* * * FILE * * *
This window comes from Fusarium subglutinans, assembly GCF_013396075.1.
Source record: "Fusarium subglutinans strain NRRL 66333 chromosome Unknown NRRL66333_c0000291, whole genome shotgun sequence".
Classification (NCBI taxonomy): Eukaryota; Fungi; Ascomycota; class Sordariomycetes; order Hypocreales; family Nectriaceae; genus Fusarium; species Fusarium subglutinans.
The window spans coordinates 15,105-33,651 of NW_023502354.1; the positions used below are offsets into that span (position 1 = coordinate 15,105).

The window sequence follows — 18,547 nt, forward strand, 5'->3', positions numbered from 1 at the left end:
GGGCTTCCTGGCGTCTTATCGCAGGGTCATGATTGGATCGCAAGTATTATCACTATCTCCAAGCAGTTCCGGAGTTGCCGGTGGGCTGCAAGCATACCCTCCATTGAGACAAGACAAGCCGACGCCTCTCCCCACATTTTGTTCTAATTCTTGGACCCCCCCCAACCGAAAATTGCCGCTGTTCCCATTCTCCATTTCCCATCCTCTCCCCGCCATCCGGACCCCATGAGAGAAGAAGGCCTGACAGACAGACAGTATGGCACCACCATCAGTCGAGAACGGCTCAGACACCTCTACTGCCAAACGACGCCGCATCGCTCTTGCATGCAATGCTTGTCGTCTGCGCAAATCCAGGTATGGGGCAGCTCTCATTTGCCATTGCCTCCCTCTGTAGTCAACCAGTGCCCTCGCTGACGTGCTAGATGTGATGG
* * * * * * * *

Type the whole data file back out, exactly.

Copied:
This window comes from Fusarium subglutinans, assembly GCF_013396075.1.
Source record: "Fusarium subglutinans strain NRRL 66333 chromosome Unknown NRRL66333_c0000291, whole genome shotgun sequence".
Classification (NCBI taxonomy): Eukaryota; Fungi; Ascomycota; class Sordariomycetes; order Hypocreales; family Nectriaceae; genus Fusarium; species Fusarium subglutinans.
The window spans coordinates 15,105-33,651 of NW_023502354.1; the positions used below are offsets into that span (position 1 = coordinate 15,105).

The window sequence follows — 18,547 nt, forward strand, 5'->3', positions numbered from 1 at the left end:
GGGCTTCCTGGCGTCTTATCGCAGGGTCATGATTGGATCGCAAGTATTATCACTATCTCCAAGCAGTTCCGGAGTTGCCGGTGGGCTGCAAGCATACCCTCCATTGAGACAAGACAAGCCGACGCCTCTCCCCACATTTTGTTCTAATTCTTGGACCCCCCCCAACCGAAAATTGCCGCTGTTCCCATTCTCCATTTCCCATCCTCTCCCCGCCATCCGGACCCCATGAGAGAAGAAGGCCTGACAGACAGACAGTATGGCACCACCATCAGTCGAGAACGGCTCAGACACCTCTACTGCCAAACGACGCCGCATCGCTCTTGCATGCAATGCTTGTCGTCTGCGCAAATCCAGGTATGGGGCAGCTCTCATTTGCCATTGCCTCCCTCTGTAGTCAACCAGTGCCCTCGCTGACGTGCTAGATGTGATGG